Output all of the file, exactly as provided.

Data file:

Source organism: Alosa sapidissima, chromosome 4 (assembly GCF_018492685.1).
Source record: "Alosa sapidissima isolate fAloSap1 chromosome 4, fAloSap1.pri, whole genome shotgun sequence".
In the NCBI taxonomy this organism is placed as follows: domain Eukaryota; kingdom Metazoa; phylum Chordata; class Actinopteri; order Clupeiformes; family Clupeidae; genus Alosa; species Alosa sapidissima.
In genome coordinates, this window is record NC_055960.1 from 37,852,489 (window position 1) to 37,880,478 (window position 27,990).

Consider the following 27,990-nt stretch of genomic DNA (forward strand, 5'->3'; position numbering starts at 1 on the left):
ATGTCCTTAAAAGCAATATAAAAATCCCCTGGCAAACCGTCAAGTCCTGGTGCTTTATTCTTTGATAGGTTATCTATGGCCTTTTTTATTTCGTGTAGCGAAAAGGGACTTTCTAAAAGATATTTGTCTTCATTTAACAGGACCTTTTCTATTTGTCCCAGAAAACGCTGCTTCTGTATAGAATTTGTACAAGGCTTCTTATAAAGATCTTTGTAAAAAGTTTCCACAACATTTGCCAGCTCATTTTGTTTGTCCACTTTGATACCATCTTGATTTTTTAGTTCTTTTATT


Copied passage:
Source organism: Alosa sapidissima, chromosome 4 (assembly GCF_018492685.1).
Source record: "Alosa sapidissima isolate fAloSap1 chromosome 4, fAloSap1.pri, whole genome shotgun sequence".
In the NCBI taxonomy this organism is placed as follows: domain Eukaryota; kingdom Metazoa; phylum Chordata; class Actinopteri; order Clupeiformes; family Clupeidae; genus Alosa; species Alosa sapidissima.
In genome coordinates, this window is record NC_055960.1 from 37,852,489 (window position 1) to 37,880,478 (window position 27,990).

Consider the following 27,990-nt stretch of genomic DNA (forward strand, 5'->3'; position numbering starts at 1 on the left):
ATGTCCTTAAAAGCAATATAAAAATCCCCTGGCAAACCGTCAAGTCCTGGTGCTTTATTCTTTGATAGGTTATCTATGGCCTTTTTTATTTCGTGTAGCGAAAAGGGACTTTCTAAAAGATATTTGTCTTCATTTAACAGGACCTTTTCTATTTGTCCCAGAAAACGCTGCTTCTGTATAGAATTTGTACAAGGCTTCTTATAAAGATCTTTGTAAAAAGTTTCCACAACATTTGCCAGCTCATTTTGTTTGTCCACTTTGATACCATCTTGATTTTTTAGTTCTTTTATT